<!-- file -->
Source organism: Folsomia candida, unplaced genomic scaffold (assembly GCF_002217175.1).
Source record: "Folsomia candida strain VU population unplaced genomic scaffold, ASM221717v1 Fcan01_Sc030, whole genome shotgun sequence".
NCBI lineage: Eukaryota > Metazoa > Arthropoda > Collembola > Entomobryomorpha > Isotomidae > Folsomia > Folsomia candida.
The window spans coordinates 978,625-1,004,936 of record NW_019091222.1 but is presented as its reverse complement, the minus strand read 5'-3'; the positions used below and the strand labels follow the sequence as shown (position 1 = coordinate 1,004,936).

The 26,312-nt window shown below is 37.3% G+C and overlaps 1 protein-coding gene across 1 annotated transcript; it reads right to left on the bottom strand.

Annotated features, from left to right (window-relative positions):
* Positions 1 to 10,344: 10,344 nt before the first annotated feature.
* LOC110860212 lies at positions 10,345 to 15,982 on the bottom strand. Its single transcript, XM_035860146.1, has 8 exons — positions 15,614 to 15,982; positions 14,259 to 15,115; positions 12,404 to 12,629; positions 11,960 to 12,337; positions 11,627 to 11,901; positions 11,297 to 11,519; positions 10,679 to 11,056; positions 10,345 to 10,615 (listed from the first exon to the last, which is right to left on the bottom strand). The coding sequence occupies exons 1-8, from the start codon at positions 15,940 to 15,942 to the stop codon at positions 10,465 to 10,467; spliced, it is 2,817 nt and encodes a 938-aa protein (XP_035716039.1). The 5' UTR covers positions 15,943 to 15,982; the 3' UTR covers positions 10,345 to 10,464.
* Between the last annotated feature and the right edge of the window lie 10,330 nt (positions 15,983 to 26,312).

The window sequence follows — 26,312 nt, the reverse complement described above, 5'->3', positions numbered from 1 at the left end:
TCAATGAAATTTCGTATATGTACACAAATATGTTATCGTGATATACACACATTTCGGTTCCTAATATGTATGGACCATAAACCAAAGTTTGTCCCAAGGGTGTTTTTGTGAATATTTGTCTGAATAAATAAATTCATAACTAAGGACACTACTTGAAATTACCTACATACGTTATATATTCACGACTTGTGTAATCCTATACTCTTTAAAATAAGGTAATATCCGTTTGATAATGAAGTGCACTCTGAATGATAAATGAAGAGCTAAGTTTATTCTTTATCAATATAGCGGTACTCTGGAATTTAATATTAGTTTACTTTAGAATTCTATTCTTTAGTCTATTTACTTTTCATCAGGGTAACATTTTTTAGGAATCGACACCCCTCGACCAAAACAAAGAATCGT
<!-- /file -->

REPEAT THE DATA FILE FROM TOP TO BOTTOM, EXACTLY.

Source organism: Folsomia candida, unplaced genomic scaffold (assembly GCF_002217175.1).
Source record: "Folsomia candida strain VU population unplaced genomic scaffold, ASM221717v1 Fcan01_Sc030, whole genome shotgun sequence".
NCBI lineage: Eukaryota > Metazoa > Arthropoda > Collembola > Entomobryomorpha > Isotomidae > Folsomia > Folsomia candida.
The window spans coordinates 978,625-1,004,936 of record NW_019091222.1 but is presented as its reverse complement, the minus strand read 5'-3'; the positions used below and the strand labels follow the sequence as shown (position 1 = coordinate 1,004,936).

The 26,312-nt window shown below is 37.3% G+C and overlaps 1 protein-coding gene across 1 annotated transcript; it reads right to left on the bottom strand.

Annotated features, from left to right (window-relative positions):
* Positions 1 to 10,344: 10,344 nt before the first annotated feature.
* LOC110860212 lies at positions 10,345 to 15,982 on the bottom strand. Its single transcript, XM_035860146.1, has 8 exons — positions 15,614 to 15,982; positions 14,259 to 15,115; positions 12,404 to 12,629; positions 11,960 to 12,337; positions 11,627 to 11,901; positions 11,297 to 11,519; positions 10,679 to 11,056; positions 10,345 to 10,615 (listed from the first exon to the last, which is right to left on the bottom strand). The coding sequence occupies exons 1-8, from the start codon at positions 15,940 to 15,942 to the stop codon at positions 10,465 to 10,467; spliced, it is 2,817 nt and encodes a 938-aa protein (XP_035716039.1). The 5' UTR covers positions 15,943 to 15,982; the 3' UTR covers positions 10,345 to 10,464.
* Between the last annotated feature and the right edge of the window lie 10,330 nt (positions 15,983 to 26,312).

The window sequence follows — 26,312 nt, the reverse complement described above, 5'->3', positions numbered from 1 at the left end:
TCAATGAAATTTCGTATATGTACACAAATATGTTATCGTGATATACACACATTTCGGTTCCTAATATGTATGGACCATAAACCAAAGTTTGTCCCAAGGGTGTTTTTGTGAATATTTGTCTGAATAAATAAATTCATAACTAAGGACACTACTTGAAATTACCTACATACGTTATATATTCACGACTTGTGTAATCCTATACTCTTTAAAATAAGGTAATATCCGTTTGATAATGAAGTGCACTCTGAATGATAAATGAAGAGCTAAGTTTATTCTTTATCAATATAGCGGTACTCTGGAATTTAATATTAGTTTACTTTAGAATTCTATTCTTTAGTCTATTTACTTTTCATCAGGGTAACATTTTTTAGGAATCGACACCCCTCGACCAAAACAAAGAATCGT